Conditioning will make your hands harder, I'm not going to disagree with that one. As long as you do conditioning in a controlled manner- knuckle push-ups, heavy bag work, limited makiwara work- I am sure it will have positive effects for breaking purposes. However, the possible risks of injury; of arthritis in later life; of loss of dexterity and of the often highly stigmatised aesthetic qualities of large callouses on your hands are very serious considerations. Let me show you my reasoning behind hand conditioning:

I am a martial artist, who while loving the added quickness, flexibility and strength that my MA has given me, only sees the "fighting" aspect of martial arts as a self defense aspect. I enjoy watching martial sports, but would not want to do them myself. As such, I see the likelyhood of any viloent confrontation as slim, perhaps a once or twice in a lifetime experience. Other skills, such as writing, typing, using a knife and fork, are daily skills that I need in order to maintain my quality of life. Therefore, I weigh-up the pros and cons of better breaking prowess with the loss of my dexterity in later life, and have opted for a largely conditioning free training.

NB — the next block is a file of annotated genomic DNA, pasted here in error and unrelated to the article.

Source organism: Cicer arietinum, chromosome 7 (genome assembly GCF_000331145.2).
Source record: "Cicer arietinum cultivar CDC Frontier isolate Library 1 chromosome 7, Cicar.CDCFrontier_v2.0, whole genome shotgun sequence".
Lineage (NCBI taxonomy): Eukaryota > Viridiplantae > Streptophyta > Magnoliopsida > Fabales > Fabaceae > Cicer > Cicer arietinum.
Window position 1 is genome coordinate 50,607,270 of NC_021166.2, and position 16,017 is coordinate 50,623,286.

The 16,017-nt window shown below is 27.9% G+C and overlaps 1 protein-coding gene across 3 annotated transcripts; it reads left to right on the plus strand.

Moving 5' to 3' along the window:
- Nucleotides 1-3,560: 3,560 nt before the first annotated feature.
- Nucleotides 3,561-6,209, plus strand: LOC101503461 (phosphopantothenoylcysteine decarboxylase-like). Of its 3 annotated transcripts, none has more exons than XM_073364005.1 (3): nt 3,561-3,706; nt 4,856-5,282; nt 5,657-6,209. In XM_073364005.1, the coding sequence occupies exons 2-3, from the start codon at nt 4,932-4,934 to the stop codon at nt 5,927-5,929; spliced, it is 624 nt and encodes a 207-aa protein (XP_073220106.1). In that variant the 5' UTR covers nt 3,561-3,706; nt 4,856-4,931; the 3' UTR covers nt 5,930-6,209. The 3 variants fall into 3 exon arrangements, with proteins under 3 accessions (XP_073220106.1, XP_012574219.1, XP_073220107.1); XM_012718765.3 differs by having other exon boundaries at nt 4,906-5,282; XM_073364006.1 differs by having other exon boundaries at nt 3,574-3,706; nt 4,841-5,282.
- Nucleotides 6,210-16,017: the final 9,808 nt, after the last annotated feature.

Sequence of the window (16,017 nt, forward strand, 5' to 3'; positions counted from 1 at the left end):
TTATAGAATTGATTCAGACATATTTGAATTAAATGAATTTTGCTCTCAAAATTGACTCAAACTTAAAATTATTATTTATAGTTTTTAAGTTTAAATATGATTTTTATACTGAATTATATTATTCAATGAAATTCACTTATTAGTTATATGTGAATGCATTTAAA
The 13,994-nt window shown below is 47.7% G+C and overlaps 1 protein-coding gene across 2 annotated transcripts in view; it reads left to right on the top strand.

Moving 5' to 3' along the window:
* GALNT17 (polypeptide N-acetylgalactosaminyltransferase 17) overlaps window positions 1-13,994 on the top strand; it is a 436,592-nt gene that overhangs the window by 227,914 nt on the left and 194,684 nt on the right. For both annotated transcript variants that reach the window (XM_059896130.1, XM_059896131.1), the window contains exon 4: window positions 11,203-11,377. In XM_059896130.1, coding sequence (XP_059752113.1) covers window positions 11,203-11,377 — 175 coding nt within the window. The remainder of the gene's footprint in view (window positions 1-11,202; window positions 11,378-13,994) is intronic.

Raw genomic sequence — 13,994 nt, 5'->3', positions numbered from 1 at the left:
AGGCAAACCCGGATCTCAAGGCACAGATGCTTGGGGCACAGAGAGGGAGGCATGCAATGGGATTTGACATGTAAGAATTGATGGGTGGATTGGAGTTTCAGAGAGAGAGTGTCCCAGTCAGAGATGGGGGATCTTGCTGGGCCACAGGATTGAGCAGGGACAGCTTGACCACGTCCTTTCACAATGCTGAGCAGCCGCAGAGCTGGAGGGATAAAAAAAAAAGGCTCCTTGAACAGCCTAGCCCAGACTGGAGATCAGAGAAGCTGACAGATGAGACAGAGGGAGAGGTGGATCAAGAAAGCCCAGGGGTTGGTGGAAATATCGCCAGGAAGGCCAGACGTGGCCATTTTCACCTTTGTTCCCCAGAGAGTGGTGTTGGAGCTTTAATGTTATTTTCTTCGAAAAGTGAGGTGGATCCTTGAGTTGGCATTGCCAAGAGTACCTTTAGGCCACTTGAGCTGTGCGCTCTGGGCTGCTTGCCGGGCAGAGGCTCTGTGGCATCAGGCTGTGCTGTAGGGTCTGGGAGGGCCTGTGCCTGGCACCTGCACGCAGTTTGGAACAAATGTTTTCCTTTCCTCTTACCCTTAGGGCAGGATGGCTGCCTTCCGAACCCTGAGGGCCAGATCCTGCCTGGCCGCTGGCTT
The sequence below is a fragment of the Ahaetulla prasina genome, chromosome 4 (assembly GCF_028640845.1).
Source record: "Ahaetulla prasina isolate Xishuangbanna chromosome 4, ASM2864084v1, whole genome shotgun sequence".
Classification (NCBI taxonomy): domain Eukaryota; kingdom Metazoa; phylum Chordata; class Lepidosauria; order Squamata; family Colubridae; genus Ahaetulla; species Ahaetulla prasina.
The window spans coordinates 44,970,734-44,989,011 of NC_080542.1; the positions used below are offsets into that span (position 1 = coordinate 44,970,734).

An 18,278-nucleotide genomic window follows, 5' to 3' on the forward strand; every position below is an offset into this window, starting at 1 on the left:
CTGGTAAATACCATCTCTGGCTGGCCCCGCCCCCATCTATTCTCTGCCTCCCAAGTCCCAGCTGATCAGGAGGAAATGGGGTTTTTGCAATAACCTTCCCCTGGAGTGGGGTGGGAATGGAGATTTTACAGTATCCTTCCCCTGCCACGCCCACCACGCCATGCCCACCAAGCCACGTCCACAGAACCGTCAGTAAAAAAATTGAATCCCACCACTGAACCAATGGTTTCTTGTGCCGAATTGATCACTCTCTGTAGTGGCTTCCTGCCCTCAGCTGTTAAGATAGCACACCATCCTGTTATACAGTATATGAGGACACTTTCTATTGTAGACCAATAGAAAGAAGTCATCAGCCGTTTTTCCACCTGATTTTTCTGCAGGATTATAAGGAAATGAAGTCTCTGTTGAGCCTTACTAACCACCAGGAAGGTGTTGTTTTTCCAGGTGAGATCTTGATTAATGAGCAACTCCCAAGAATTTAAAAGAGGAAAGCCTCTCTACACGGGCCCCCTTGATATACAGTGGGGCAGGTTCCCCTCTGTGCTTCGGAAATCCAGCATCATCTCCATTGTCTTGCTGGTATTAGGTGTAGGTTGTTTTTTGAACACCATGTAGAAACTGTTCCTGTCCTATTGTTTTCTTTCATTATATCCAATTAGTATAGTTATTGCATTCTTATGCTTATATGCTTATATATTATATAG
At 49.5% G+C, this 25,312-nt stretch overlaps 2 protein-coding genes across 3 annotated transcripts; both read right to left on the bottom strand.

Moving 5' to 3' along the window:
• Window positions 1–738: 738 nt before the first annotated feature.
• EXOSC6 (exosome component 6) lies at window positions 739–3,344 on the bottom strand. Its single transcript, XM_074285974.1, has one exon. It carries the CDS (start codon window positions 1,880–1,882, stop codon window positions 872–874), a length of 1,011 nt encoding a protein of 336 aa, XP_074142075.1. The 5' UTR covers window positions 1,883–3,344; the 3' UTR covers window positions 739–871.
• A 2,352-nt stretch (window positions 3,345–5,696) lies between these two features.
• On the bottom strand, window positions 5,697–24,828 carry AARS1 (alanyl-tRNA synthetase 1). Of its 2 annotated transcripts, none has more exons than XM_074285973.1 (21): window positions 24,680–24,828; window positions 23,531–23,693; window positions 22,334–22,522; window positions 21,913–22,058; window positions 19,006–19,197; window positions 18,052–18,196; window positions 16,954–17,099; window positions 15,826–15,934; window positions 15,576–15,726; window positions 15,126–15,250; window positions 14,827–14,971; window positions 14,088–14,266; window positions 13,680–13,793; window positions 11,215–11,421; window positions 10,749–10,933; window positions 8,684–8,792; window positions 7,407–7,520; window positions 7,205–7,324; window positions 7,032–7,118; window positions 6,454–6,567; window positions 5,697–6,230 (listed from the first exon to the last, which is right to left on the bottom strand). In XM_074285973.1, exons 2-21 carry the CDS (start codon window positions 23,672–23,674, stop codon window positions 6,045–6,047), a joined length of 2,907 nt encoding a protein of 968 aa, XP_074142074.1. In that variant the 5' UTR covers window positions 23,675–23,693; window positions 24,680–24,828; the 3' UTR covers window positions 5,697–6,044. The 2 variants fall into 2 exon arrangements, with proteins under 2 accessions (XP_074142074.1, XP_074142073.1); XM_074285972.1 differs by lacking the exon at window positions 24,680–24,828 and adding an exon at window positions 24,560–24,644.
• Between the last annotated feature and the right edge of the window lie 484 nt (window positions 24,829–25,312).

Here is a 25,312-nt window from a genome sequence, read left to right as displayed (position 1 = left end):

I occasionally dob knuckle push-ups, I'm happy to break boards with my hands, I also don't mind doing a bit of bare-knuckle pad work . But I refuse to ever designate a period of my training to conditioning.


Bear my and other's experiences in mind, and make a judgement that suits you personally. Remember that whatever you choose, a grounding in safe methods of training is essential, and you should have thoroughly researched your training before attempting anything risky(that means learning some physiology and checking with a trained doctor or physician).

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#278889 - 08/15/06 01:05 AM Re: knuckle conditioning for breaks [Re: Supremor]
Dereck Offline
Prolific

Registered: 10/04/04
Posts: 10413
Loc: Great White North
Supremor, very nice post.